Adrienne Rich

Like This Together

for AHC   
Wind rocks the car.
We sit parked by the river,
silence between our teeth.
Birds scatter across islands
of broken ice.  Another time
I’d have said: “Canada geese,”
knowing you love them.
A year, ten years from now
I’ll remember this—
this sitting like drugged birds
in a glass case—
not why, only that we
were here like this together.

They’re tearing down, tearing up
this city, block by block.
Rooms cut in half
hang like flayed carcasses,
their old roses in rags,
famous streets have forgotten
where they were going.  Only
a fact could be so dreamlike.
They’re tearing down the houses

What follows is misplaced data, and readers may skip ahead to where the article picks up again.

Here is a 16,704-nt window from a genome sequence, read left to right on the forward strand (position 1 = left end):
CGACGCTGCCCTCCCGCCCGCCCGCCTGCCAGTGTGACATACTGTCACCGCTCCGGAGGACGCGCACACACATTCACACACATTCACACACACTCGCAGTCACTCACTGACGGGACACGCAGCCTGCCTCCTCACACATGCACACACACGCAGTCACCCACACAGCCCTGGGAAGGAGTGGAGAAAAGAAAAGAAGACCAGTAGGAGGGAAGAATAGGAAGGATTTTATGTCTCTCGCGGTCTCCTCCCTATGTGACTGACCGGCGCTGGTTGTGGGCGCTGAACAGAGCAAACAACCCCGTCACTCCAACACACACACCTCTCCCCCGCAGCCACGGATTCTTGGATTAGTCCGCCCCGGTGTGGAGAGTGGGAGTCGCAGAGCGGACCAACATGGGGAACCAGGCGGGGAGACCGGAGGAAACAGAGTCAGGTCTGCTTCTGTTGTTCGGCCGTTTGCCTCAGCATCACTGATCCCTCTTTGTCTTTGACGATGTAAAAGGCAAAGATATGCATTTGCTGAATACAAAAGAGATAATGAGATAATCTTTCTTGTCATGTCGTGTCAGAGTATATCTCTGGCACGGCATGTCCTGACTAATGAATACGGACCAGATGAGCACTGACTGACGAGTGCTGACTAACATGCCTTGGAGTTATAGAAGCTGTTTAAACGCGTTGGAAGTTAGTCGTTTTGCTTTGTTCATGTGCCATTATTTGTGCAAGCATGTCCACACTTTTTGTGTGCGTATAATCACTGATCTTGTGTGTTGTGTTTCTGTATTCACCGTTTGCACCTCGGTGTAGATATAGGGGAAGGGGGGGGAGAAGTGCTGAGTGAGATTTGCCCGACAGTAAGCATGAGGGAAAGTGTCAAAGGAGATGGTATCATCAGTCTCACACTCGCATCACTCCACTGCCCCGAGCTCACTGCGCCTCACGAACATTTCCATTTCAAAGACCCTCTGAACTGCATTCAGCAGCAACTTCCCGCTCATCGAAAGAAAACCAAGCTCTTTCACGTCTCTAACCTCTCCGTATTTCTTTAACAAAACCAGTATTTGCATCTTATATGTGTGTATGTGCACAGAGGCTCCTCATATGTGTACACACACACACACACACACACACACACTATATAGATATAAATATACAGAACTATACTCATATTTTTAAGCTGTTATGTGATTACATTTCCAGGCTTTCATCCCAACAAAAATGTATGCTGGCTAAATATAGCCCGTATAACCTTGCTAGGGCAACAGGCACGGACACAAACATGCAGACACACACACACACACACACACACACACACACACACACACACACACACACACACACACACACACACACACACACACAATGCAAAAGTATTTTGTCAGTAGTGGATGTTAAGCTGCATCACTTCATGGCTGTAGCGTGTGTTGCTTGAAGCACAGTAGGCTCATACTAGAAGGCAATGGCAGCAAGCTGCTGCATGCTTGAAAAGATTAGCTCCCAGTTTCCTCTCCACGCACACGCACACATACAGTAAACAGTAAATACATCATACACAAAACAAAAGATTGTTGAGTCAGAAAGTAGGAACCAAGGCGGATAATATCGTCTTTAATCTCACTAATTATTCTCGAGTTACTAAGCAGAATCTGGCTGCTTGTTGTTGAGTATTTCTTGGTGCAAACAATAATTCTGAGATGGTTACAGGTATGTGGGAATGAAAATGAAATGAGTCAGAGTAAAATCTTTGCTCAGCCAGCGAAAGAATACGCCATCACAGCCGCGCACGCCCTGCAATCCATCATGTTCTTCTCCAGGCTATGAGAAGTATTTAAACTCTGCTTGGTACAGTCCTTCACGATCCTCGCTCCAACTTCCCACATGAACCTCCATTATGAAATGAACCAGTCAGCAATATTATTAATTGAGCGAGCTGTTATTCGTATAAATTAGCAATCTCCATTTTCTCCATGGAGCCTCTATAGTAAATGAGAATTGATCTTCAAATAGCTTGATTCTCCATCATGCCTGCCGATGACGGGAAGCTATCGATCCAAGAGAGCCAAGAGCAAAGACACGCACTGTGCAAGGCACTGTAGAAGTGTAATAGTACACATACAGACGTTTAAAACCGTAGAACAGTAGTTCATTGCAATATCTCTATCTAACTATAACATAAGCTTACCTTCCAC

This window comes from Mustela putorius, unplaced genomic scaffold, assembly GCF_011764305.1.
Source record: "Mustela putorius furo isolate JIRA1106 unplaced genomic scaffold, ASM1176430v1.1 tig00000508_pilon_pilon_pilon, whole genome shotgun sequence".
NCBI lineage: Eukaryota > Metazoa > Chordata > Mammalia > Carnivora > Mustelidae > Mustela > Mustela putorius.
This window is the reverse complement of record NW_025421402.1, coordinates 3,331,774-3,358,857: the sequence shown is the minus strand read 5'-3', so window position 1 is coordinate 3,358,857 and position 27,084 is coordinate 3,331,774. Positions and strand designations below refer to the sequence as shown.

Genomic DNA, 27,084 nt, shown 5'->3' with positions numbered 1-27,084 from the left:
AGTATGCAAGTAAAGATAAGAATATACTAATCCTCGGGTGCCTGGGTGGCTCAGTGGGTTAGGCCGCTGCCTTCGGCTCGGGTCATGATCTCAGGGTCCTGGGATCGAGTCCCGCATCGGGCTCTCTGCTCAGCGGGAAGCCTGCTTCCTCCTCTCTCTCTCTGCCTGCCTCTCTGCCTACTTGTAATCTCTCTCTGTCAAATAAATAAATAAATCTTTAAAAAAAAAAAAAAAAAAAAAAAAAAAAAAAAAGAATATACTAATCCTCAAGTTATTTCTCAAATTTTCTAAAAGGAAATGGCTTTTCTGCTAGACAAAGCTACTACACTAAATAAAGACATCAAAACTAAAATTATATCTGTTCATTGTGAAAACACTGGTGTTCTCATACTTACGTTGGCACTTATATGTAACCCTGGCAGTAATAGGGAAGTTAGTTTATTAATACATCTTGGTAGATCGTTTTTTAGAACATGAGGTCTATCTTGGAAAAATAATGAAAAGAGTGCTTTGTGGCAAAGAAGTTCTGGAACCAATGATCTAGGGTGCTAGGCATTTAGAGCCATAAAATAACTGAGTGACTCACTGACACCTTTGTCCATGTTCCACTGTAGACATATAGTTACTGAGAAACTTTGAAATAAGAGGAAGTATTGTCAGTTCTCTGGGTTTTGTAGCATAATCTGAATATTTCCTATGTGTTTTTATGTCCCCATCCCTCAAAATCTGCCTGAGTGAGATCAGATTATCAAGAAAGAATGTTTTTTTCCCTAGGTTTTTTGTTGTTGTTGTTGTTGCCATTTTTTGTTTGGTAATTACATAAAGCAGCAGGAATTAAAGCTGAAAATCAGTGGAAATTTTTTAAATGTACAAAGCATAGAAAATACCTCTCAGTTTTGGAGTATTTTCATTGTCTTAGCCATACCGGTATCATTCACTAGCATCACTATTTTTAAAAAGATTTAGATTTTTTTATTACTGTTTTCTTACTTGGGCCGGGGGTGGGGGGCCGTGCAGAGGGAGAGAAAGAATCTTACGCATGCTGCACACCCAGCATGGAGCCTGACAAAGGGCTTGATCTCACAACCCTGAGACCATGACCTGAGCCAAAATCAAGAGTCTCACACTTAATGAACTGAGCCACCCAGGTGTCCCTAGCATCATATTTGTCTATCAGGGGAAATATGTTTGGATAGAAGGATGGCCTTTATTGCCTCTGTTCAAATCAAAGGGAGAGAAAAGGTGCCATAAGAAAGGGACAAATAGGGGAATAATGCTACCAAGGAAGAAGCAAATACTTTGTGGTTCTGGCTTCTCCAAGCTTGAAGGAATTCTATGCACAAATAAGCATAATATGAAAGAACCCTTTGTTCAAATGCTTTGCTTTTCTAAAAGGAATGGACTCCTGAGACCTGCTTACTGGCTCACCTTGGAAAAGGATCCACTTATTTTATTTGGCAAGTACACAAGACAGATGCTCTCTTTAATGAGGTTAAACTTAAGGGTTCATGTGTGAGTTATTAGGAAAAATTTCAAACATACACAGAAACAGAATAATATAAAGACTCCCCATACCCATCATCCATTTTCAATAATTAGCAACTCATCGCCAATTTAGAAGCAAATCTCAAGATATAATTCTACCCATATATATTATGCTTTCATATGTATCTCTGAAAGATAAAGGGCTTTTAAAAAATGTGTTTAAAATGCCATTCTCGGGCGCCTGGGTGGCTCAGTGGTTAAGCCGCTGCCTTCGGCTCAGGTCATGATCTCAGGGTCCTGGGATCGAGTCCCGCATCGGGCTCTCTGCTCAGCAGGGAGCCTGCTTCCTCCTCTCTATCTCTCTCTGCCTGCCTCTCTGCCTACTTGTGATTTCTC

we met and lived in,
soon our two bodies will be all
left standing from that era.

We have, as they say,
certain things in common.
I mean:  a view
from a bathroom window
over slate to stiff pigeons
huddled every morning; the way
water tastes from our tap,
which you marvel at, letting
it splash into the glass.
Because of you I notice
the taste of water,
a luxury I might
otherwise have missed.

Our words misunderstand us.
Sometimes at night
you are my mother:
old detailed griefs
twitch at my dreams, and I
crawl against you, fighting
for shelter, making you
my cave.  Sometimes
you’re the wave of birth
that drowns me in my first
nightmare.  I suck the air.
Miscarried knowledge twists us
like hot sheets thrown askew.

Dead winter doesn’t die,
it wears away, a piece of carrion
picked clean at last,
rained away or burnt dry.
Our desiring does this,
make no mistake, I’m speaking
of fact:  through mere indifference
we could prevent it.
Only our fierce attention
gets hyacinths out of those
hard cerebral lumps,
unwraps the wet buds down
the whole length of a stem.